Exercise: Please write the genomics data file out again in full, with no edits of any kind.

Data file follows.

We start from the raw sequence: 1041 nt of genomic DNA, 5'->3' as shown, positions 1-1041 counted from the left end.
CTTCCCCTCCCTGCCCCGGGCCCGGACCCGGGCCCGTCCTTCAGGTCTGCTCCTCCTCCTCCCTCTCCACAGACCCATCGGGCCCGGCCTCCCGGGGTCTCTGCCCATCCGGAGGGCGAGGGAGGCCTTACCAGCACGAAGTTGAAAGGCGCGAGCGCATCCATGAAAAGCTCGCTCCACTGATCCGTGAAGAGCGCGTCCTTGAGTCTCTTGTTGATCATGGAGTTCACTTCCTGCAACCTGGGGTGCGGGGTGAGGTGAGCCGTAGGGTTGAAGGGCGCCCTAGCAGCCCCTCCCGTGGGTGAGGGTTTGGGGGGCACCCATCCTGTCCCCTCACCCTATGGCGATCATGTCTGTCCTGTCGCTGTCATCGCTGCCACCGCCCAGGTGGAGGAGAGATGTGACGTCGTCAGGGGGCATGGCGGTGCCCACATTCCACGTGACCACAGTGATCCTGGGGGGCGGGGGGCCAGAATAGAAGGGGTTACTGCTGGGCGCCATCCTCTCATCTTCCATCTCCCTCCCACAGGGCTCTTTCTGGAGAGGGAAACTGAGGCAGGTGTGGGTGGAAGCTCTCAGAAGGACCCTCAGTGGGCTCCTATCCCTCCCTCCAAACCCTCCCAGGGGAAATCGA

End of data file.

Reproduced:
We start from the raw sequence: 1041 nt of genomic DNA, 5'->3' as shown, positions 1-1041 counted from the left end.
CTTCCCCTCCCTGCCCCGGGCCCGGACCCGGGCCCGTCCTTCAGGTCTGCTCCTCCTCCTCCCTCTCCACAGACCCATCGGGCCCGGCCTCCCGGGGTCTCTGCCCATCCGGAGGGCGAGGGAGGCCTTACCAGCACGAAGTTGAAAGGCGCGAGCGCATCCATGAAAAGCTCGCTCCACTGATCCGTGAAGAGCGCGTCCTTGAGTCTCTTGTTGATCATGGAGTTCACTTCCTGCAACCTGGGGTGCGGGGTGAGGTGAGCCGTAGGGTTGAAGGGCGCCCTAGCAGCCCCTCCCGTGGGTGAGGGTTTGGGGGGCACCCATCCTGTCCCCTCACCCTATGGCGATCATGTCTGTCCTGTCGCTGTCATCGCTGCCACCGCCCAGGTGGAGGAGAGATGTGACGTCGTCAGGGGGCATGGCGGTGCCCACATTCCACGTGACCACAGTGATCCTGGGGGGCGGGGGGCCAGAATAGAAGGGGTTACTGCTGGGCGCCATCCTCTCATCTTCCATCTCCCTCCCACAGGGCTCTTTCTGGAGAGGGAAACTGAGGCAGGTGTGGGTGGAAGCTCTCAGAAGGACCCTCAGTGGGCTCCTATCCCTCCCTCCAAACCCTCCCAGGGGAAATCGA